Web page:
My favorite albums?

Built to Spill - Perfect From Now On

An amazing work. 9 songs of complete guitar-rock brilliance. Every song has various sections to them, which makes the album feel more like a sprawling musical progression than a batch of pop songs. It's a beautiful, sometimes dark, oftentimes uplifting, all the time hummable album. Bonus points for use of cello also.

Modest Mouse - This is a Long Drive For Someone With Nothing to Think About

Not a very popular choice, but I have a hard time deciding. I love them all equally, but for some reason, I like this one over the others. Isaac Brock's voice and guitar playing is so raw and affecting and he writes like a trailor park philosopher, speaking to the human spirit without being higher than it. The theme of finding freedom in travelling and dissapearing doesn't depress, but entrance. MM isn't for everybody, but I find them brilliant.

Fugazi - Red Medicine

Another band whose albums are all to consistent to pick a favorite. Great. I do love RM mainly because it shows off the band's sense of humor. Being a hardcore political band, it was refreshing to hear Ian MacKaye's maniacal laugh on Birthday Pony and the lyrics "I hate the sound of guitars" on Target (the humor coming from the fact that this band has not only one of the best rythm sections, but guitar interplay as well). The songs here are some of their best and it finds them experimenting. I find myself listening to this one more than any of the rest, so I guess it's a good choice.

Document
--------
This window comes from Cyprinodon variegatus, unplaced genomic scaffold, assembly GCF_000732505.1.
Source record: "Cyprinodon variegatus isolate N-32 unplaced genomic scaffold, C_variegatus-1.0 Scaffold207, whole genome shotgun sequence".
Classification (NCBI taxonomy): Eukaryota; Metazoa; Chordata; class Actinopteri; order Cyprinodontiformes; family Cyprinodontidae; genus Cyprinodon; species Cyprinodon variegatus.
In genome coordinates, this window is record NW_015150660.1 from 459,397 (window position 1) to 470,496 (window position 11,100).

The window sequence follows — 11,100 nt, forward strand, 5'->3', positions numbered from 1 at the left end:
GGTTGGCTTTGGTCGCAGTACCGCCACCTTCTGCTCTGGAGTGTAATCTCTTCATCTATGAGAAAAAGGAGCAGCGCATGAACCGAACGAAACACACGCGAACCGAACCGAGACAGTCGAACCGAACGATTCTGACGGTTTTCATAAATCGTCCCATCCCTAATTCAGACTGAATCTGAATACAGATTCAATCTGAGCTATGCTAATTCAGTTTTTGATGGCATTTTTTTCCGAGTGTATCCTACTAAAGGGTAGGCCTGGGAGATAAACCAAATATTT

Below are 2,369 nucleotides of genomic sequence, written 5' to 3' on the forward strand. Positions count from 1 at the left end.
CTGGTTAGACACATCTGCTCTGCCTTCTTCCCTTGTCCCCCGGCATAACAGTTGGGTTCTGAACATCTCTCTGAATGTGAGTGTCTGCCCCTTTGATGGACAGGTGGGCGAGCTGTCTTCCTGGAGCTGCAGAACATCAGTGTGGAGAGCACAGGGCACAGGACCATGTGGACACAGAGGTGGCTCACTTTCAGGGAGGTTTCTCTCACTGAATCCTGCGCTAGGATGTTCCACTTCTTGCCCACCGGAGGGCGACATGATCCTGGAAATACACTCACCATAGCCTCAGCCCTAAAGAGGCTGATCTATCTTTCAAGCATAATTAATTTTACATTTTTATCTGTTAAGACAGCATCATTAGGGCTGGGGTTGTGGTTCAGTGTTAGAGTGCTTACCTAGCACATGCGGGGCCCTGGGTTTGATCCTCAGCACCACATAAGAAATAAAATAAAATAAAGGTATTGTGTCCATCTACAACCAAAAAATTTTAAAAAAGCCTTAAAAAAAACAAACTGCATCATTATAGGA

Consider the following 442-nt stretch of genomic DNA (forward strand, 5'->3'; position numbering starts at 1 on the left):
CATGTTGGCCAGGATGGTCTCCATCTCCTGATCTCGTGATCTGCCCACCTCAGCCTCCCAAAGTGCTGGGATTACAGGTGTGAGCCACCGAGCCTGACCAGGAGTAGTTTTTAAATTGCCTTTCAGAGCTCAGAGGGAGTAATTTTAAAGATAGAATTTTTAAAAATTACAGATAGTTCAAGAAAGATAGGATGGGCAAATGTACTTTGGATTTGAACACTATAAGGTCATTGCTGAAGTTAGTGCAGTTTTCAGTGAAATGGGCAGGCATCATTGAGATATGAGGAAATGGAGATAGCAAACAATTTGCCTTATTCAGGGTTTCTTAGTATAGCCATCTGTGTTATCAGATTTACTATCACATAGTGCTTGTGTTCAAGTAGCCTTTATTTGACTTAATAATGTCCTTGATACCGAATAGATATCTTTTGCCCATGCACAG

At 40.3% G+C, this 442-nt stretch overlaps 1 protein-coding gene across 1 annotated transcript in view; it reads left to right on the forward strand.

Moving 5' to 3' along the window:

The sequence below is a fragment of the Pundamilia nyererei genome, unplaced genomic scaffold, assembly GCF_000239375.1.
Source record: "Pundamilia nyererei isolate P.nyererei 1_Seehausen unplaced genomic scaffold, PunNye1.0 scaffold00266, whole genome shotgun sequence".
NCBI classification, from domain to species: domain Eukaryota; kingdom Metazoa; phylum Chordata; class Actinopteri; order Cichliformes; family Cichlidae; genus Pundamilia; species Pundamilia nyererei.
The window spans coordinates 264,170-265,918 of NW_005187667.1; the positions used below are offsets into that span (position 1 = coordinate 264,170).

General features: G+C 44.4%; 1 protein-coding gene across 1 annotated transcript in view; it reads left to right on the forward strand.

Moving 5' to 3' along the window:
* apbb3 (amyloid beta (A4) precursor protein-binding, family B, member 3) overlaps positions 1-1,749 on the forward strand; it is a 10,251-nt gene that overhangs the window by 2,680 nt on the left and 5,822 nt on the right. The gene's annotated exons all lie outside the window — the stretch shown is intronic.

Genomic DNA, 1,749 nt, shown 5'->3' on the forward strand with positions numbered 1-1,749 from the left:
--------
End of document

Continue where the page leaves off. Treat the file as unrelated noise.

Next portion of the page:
The Dismemberment Plan - Emergency & I

This DC band mixes myriad influences and genres to create their innovative sound, which is at its best on this album. Travis Morrison screams, croons, wails, delivers beat poetry; everything. The rythm section is also top-notch, with Joe Eisley's fluid, everywhere at once drumming, and Axelton's virtuostic basslines giving the songs danceablitiy. Jazz, Techno, Funk, Indie Rock, Lounge, Disco, Hip-Hop, everything is thrown in. An interesting listen, and the songs are great too.
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Vanguard
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« Reply #20 on: July 23, 2006, 11:56:13 PM »

Quote from: "Merkava"
Daydream Nation was a sprawling epic that represented the attitude and culture of, well, the youth in that time period. The fact that it has impact on its side puts it on a higher level than Sister, at least in my opinion, even if some of Sister's material may be better. I mean, DN /is/ a concept album, which seperates it from Sister, which, in comparison, was more of a collection of songs.